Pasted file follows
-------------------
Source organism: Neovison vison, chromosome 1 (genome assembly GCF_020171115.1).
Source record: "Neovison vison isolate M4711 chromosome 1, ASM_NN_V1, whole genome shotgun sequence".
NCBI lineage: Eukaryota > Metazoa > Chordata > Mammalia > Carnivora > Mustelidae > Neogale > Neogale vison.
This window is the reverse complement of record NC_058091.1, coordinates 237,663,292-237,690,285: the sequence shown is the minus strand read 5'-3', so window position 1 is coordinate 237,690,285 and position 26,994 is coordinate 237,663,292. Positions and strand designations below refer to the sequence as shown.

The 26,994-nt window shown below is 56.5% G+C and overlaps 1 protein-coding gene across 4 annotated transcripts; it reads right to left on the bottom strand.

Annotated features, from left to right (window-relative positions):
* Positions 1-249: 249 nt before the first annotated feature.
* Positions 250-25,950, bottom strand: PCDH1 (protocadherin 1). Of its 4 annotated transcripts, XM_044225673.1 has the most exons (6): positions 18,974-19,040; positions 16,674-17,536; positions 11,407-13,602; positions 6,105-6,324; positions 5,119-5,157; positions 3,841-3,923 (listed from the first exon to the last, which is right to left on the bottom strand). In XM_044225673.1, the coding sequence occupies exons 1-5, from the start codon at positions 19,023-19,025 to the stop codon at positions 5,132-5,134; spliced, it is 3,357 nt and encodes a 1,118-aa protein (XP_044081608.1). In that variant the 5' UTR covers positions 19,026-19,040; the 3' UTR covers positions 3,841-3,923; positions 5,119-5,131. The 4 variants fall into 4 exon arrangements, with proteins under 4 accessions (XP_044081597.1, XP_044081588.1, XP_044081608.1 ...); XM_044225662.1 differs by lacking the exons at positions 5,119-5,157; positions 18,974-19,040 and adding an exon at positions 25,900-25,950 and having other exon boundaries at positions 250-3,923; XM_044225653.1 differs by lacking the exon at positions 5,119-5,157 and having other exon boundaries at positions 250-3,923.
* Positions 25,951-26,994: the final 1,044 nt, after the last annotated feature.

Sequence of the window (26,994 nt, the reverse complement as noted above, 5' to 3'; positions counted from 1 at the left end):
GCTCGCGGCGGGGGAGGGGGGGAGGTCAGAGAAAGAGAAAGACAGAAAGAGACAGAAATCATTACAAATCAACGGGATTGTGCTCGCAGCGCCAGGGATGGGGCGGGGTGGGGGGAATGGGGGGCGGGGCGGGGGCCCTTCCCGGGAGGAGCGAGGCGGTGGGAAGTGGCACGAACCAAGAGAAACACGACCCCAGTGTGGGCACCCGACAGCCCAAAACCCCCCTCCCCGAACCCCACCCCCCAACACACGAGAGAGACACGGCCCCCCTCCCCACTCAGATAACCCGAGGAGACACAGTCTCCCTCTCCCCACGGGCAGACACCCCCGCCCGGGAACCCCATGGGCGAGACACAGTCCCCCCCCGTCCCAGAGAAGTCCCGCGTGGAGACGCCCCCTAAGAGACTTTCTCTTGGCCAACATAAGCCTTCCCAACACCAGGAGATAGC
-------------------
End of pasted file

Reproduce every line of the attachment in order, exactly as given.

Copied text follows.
Source organism: Neovison vison, chromosome 1 (genome assembly GCF_020171115.1).
Source record: "Neovison vison isolate M4711 chromosome 1, ASM_NN_V1, whole genome shotgun sequence".
NCBI lineage: Eukaryota > Metazoa > Chordata > Mammalia > Carnivora > Mustelidae > Neogale > Neogale vison.
This window is the reverse complement of record NC_058091.1, coordinates 237,663,292-237,690,285: the sequence shown is the minus strand read 5'-3', so window position 1 is coordinate 237,690,285 and position 26,994 is coordinate 237,663,292. Positions and strand designations below refer to the sequence as shown.

The 26,994-nt window shown below is 56.5% G+C and overlaps 1 protein-coding gene across 4 annotated transcripts; it reads right to left on the bottom strand.

Annotated features, from left to right (window-relative positions):
* Positions 1-249: 249 nt before the first annotated feature.
* Positions 250-25,950, bottom strand: PCDH1 (protocadherin 1). Of its 4 annotated transcripts, XM_044225673.1 has the most exons (6): positions 18,974-19,040; positions 16,674-17,536; positions 11,407-13,602; positions 6,105-6,324; positions 5,119-5,157; positions 3,841-3,923 (listed from the first exon to the last, which is right to left on the bottom strand). In XM_044225673.1, the coding sequence occupies exons 1-5, from the start codon at positions 19,023-19,025 to the stop codon at positions 5,132-5,134; spliced, it is 3,357 nt and encodes a 1,118-aa protein (XP_044081608.1). In that variant the 5' UTR covers positions 19,026-19,040; the 3' UTR covers positions 3,841-3,923; positions 5,119-5,131. The 4 variants fall into 4 exon arrangements, with proteins under 4 accessions (XP_044081597.1, XP_044081588.1, XP_044081608.1 ...); XM_044225662.1 differs by lacking the exons at positions 5,119-5,157; positions 18,974-19,040 and adding an exon at positions 25,900-25,950 and having other exon boundaries at positions 250-3,923; XM_044225653.1 differs by lacking the exon at positions 5,119-5,157 and having other exon boundaries at positions 250-3,923.
* Positions 25,951-26,994: the final 1,044 nt, after the last annotated feature.

Sequence of the window (26,994 nt, the reverse complement as noted above, 5' to 3'; positions counted from 1 at the left end):
GCTCGCGGCGGGGGAGGGGGGGAGGTCAGAGAAAGAGAAAGACAGAAAGAGACAGAAATCATTACAAATCAACGGGATTGTGCTCGCAGCGCCAGGGATGGGGCGGGGTGGGGGGAATGGGGGGCGGGGCGGGGGCCCTTCCCGGGAGGAGCGAGGCGGTGGGAAGTGGCACGAACCAAGAGAAACACGACCCCAGTGTGGGCACCCGACAGCCCAAAACCCCCCTCCCCGAACCCCACCCCCCAACACACGAGAGAGACACGGCCCCCCTCCCCACTCAGATAACCCGAGGAGACACAGTCTCCCTCTCCCCACGGGCAGACACCCCCGCCCGGGAACCCCATGGGCGAGACACAGTCCCCCCCCGTCCCAGAGAAGTCCCGCGTGGAGACGCCCCCTAAGAGACTTTCTCTTGGCCAACATAAGCCTTCCCAACACCAGGAGATAGC